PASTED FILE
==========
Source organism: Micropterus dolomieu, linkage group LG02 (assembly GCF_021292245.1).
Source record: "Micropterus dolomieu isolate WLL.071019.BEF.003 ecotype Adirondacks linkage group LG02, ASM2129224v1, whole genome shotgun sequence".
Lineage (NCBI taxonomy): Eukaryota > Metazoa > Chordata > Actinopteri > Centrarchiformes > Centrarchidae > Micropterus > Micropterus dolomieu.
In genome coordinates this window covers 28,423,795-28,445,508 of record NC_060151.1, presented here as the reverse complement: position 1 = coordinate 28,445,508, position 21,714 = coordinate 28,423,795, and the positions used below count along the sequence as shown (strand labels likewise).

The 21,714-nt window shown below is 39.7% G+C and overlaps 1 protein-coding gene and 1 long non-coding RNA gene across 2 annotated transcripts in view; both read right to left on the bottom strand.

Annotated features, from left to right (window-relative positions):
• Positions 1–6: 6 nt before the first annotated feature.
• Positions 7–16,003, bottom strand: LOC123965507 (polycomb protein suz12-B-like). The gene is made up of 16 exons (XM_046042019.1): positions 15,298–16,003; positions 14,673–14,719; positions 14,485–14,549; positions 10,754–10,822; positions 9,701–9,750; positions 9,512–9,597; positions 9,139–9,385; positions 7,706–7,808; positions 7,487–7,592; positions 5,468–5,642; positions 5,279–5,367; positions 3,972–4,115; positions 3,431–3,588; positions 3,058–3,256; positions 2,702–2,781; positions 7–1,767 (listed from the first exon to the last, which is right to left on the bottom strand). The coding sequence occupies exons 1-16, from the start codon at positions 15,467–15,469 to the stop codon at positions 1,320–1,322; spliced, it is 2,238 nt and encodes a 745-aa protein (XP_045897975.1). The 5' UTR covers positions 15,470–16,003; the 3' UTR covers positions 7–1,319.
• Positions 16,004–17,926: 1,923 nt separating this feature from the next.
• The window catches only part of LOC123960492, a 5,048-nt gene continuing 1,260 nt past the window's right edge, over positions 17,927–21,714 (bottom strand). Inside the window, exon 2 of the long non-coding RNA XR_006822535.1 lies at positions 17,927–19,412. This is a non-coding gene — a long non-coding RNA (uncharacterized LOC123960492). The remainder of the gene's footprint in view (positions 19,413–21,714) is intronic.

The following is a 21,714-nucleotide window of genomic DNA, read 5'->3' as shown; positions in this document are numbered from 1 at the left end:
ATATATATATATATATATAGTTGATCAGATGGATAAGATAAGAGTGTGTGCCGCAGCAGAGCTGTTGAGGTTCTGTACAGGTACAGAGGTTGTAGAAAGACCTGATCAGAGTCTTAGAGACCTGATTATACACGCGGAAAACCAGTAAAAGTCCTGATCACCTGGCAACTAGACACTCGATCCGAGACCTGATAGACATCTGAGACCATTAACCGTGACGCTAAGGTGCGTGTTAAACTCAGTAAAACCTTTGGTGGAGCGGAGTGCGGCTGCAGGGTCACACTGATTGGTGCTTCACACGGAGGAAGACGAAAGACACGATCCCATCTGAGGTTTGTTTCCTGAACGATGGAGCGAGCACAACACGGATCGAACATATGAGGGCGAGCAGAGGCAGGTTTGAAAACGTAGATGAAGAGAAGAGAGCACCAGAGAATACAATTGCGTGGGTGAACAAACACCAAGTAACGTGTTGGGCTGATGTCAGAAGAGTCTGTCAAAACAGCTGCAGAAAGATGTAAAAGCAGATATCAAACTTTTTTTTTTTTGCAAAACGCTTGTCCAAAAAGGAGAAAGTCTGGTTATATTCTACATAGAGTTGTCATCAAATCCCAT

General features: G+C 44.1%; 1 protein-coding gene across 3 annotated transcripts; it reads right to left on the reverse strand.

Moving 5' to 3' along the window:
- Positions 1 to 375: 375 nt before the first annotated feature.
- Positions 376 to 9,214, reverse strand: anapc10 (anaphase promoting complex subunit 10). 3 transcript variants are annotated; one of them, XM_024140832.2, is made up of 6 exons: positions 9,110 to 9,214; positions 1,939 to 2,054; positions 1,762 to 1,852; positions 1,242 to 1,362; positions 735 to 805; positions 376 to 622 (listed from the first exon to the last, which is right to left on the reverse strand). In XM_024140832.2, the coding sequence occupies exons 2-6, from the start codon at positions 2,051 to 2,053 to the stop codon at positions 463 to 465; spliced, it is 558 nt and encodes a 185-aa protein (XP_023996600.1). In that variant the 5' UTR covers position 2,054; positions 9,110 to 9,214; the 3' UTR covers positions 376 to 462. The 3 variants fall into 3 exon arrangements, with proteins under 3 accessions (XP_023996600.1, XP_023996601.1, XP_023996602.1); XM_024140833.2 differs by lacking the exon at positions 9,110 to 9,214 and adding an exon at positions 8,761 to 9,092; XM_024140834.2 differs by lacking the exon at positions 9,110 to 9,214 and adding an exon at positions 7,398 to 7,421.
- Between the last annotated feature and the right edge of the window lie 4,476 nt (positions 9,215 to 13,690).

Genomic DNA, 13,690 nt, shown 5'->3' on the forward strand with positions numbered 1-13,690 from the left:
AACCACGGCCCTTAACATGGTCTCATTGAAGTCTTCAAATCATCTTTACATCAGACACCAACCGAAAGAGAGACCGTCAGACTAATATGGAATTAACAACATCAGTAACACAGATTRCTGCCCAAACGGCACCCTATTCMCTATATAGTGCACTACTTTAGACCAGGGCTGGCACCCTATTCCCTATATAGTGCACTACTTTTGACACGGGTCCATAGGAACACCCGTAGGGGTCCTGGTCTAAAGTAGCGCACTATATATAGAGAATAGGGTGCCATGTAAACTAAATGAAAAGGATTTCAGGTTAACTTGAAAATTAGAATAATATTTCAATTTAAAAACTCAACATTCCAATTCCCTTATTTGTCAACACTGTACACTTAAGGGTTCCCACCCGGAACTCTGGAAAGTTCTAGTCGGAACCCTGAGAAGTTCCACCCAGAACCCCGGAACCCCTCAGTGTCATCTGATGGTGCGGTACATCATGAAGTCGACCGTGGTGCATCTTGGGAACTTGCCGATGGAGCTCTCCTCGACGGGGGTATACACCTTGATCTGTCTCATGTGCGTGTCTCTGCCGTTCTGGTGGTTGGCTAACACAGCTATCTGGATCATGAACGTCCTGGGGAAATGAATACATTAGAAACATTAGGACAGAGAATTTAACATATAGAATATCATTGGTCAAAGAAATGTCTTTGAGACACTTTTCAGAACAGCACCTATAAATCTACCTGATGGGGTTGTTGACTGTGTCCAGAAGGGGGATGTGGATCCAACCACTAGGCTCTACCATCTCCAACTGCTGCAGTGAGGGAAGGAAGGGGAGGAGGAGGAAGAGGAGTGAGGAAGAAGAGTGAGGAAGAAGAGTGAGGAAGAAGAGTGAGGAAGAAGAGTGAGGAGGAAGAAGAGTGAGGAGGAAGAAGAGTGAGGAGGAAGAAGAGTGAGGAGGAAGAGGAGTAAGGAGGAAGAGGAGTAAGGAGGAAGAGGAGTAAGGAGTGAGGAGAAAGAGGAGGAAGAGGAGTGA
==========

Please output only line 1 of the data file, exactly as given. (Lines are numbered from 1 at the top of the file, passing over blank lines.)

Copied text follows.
Source organism: Micropterus dolomieu, linkage group LG02 (assembly GCF_021292245.1).